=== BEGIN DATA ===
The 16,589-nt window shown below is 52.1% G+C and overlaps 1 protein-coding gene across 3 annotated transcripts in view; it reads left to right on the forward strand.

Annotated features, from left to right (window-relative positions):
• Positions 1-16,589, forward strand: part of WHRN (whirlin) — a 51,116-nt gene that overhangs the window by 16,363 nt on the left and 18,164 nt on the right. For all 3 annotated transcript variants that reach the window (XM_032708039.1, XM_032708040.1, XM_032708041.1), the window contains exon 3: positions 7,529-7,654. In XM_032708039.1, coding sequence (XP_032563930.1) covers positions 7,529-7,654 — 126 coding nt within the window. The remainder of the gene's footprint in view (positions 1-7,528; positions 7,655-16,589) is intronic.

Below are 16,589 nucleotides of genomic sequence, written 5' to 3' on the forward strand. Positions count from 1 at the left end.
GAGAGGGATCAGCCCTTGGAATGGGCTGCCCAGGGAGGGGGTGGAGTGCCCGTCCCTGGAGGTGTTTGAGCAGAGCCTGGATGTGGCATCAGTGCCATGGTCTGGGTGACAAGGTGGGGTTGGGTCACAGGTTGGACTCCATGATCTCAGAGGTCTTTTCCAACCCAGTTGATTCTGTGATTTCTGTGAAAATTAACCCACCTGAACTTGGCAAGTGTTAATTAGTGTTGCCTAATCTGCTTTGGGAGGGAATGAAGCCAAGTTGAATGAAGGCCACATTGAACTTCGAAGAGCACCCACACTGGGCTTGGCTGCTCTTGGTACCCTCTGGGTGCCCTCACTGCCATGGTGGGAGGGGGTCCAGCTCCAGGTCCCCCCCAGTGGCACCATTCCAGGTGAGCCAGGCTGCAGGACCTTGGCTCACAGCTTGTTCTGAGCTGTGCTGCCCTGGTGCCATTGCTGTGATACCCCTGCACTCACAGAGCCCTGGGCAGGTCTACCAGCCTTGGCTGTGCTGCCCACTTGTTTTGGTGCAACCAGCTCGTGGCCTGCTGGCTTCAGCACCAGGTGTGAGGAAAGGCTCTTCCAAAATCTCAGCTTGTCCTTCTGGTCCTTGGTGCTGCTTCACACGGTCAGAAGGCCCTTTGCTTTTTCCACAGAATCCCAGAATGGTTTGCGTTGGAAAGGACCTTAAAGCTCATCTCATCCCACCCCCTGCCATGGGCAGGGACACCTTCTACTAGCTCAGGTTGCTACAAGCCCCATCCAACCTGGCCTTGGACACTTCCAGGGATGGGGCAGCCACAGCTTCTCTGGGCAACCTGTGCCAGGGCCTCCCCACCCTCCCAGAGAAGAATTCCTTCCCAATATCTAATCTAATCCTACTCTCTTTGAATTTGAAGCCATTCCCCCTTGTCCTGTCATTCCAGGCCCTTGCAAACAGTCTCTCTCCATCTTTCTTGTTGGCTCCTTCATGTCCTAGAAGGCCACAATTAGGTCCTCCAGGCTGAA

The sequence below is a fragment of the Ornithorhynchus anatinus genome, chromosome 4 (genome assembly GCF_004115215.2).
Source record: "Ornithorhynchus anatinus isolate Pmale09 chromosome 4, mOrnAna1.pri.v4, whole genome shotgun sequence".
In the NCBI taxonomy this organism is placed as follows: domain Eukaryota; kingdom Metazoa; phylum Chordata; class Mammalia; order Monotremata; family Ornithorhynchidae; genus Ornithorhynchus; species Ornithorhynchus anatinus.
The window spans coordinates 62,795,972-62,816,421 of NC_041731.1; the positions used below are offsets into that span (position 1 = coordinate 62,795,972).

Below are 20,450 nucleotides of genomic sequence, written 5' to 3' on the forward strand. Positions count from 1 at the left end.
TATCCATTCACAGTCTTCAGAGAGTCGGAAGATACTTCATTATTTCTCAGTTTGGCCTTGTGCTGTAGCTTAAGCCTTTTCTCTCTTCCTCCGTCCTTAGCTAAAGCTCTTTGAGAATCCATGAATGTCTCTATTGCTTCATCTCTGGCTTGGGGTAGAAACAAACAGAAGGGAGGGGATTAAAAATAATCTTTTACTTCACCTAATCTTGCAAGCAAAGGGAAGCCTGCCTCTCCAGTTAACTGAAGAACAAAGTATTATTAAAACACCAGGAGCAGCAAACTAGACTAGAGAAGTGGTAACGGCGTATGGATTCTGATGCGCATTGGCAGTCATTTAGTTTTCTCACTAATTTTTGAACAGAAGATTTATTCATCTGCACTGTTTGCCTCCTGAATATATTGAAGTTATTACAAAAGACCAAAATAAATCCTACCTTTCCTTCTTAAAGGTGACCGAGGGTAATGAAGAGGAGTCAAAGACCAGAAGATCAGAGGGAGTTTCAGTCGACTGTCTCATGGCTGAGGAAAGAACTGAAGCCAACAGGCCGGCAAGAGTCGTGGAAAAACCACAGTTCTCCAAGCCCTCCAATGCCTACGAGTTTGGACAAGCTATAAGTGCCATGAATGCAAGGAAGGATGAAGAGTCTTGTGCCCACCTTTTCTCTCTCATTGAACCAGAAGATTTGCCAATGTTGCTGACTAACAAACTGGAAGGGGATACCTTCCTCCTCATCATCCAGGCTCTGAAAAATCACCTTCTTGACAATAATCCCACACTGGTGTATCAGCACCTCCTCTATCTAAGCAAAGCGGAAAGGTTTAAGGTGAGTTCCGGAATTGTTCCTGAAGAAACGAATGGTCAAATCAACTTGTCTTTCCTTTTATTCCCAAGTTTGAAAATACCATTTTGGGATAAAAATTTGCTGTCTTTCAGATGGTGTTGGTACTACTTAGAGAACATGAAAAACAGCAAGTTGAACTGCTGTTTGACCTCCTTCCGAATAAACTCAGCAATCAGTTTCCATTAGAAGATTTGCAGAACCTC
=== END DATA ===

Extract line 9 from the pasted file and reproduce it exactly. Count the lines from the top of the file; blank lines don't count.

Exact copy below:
The window spans coordinates 62,795,972-62,816,421 of NC_041731.1; the positions used below are offsets into that span (position 1 = coordinate 62,795,972).